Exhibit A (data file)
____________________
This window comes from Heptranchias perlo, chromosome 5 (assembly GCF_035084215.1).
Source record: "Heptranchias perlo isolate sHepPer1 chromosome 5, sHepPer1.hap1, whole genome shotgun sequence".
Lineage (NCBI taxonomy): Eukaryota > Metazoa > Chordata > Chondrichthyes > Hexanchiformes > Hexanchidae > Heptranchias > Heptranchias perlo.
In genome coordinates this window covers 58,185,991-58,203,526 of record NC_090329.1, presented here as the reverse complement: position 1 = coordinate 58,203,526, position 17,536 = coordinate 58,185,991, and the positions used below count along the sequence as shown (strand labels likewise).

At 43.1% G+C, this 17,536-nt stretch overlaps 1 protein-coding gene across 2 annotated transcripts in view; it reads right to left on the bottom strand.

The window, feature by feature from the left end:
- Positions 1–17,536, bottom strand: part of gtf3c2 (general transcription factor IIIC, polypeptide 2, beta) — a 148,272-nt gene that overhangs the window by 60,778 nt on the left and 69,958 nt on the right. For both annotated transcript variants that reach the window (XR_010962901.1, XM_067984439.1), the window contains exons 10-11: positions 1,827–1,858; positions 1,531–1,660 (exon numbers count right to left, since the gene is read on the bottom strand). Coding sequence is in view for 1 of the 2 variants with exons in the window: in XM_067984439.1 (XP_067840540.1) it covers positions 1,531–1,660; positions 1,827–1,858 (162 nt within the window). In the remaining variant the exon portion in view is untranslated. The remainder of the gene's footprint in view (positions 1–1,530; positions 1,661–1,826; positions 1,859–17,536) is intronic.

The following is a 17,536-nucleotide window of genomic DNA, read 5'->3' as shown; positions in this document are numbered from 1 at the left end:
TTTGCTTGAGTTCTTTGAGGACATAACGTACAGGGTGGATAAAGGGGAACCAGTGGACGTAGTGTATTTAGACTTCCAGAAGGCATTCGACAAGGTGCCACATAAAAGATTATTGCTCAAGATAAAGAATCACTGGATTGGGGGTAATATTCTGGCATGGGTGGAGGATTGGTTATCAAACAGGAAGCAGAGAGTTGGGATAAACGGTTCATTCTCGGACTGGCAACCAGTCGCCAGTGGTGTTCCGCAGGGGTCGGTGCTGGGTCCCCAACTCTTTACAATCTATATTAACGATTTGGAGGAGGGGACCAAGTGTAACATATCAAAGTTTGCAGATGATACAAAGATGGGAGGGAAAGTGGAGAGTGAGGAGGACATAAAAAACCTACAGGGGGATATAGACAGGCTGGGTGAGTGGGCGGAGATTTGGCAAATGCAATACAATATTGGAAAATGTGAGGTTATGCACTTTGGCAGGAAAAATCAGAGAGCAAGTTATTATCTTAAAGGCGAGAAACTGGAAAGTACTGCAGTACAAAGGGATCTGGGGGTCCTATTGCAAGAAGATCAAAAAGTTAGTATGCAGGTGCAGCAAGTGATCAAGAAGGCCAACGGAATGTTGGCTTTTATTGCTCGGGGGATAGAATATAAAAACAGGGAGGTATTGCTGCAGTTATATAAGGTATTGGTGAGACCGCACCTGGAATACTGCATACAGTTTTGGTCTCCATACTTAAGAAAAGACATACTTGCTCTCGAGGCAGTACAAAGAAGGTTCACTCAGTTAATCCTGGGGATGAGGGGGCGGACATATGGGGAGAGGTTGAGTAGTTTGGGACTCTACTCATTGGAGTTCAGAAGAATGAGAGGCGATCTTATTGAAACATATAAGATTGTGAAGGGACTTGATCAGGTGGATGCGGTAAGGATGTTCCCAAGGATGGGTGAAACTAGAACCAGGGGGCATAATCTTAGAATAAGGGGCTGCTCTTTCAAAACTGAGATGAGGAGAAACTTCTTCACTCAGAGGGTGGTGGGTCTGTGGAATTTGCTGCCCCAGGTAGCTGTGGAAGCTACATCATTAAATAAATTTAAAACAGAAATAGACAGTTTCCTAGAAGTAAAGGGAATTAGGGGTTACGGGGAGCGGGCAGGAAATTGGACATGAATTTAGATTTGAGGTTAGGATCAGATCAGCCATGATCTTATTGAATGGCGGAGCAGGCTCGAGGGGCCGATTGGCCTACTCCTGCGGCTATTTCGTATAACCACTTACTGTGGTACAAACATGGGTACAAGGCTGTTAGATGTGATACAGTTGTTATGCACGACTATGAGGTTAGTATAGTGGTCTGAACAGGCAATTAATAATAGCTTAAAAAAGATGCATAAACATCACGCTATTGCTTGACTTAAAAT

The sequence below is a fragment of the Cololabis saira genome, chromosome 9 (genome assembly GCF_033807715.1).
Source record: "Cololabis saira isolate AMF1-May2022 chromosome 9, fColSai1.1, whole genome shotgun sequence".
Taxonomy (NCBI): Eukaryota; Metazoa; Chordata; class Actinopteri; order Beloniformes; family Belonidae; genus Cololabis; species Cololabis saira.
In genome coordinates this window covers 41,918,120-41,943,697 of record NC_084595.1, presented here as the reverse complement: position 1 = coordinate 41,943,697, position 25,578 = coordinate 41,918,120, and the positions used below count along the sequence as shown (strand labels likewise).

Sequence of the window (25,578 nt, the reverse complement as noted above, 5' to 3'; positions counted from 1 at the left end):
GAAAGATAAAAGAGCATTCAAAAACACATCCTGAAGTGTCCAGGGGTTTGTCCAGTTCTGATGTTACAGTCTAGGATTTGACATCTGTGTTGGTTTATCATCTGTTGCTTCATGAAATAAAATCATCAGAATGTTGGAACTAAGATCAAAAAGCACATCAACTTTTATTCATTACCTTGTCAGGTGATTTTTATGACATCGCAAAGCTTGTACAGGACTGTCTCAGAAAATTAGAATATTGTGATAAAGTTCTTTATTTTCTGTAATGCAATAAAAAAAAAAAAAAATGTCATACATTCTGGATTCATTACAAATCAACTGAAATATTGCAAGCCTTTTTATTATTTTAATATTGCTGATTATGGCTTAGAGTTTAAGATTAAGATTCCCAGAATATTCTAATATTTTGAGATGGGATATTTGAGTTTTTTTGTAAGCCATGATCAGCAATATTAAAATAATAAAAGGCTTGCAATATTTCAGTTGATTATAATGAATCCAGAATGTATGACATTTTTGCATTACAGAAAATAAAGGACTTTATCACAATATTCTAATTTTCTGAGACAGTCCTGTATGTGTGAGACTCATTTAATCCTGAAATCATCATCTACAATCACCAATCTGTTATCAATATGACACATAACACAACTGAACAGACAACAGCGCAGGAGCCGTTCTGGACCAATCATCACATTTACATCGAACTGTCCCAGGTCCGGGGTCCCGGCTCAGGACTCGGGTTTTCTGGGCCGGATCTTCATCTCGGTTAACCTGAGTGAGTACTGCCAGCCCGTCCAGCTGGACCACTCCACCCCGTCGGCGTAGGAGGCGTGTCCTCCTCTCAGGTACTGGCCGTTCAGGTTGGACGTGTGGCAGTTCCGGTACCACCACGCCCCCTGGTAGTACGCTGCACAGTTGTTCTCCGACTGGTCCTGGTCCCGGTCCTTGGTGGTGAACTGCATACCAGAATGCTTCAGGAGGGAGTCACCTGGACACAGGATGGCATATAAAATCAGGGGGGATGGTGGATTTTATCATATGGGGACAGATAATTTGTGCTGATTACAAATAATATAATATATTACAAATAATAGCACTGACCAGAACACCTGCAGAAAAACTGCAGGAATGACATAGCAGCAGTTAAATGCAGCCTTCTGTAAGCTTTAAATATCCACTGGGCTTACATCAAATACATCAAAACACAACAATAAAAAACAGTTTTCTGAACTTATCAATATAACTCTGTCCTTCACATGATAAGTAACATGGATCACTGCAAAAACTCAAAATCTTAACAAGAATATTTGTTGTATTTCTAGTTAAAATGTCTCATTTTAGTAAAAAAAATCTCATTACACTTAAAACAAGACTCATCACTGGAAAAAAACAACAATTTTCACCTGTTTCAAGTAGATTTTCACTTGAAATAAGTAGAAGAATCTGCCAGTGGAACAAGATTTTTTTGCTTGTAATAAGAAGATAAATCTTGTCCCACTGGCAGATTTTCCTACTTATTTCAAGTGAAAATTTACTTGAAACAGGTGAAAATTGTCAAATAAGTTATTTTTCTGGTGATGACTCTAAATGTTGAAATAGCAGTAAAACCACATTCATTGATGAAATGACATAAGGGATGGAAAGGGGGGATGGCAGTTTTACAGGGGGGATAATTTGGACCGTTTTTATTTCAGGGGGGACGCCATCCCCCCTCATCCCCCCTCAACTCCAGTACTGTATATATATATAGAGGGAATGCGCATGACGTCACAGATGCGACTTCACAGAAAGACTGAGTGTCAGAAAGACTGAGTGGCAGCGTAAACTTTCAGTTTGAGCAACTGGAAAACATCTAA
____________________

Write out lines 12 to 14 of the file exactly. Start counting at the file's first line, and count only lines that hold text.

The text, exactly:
Taxonomy (NCBI): Eukaryota; Metazoa; Chordata; class Actinopteri; order Beloniformes; family Belonidae; genus Cololabis; species Cololabis saira.
In genome coordinates this window covers 41,918,120-41,943,697 of record NC_084595.1, presented here as the reverse complement: position 1 = coordinate 41,943,697, position 25,578 = coordinate 41,918,120, and the positions used below count along the sequence as shown (strand labels likewise).

Sequence of the window (25,578 nt, the reverse complement as noted above, 5' to 3'; positions counted from 1 at the left end):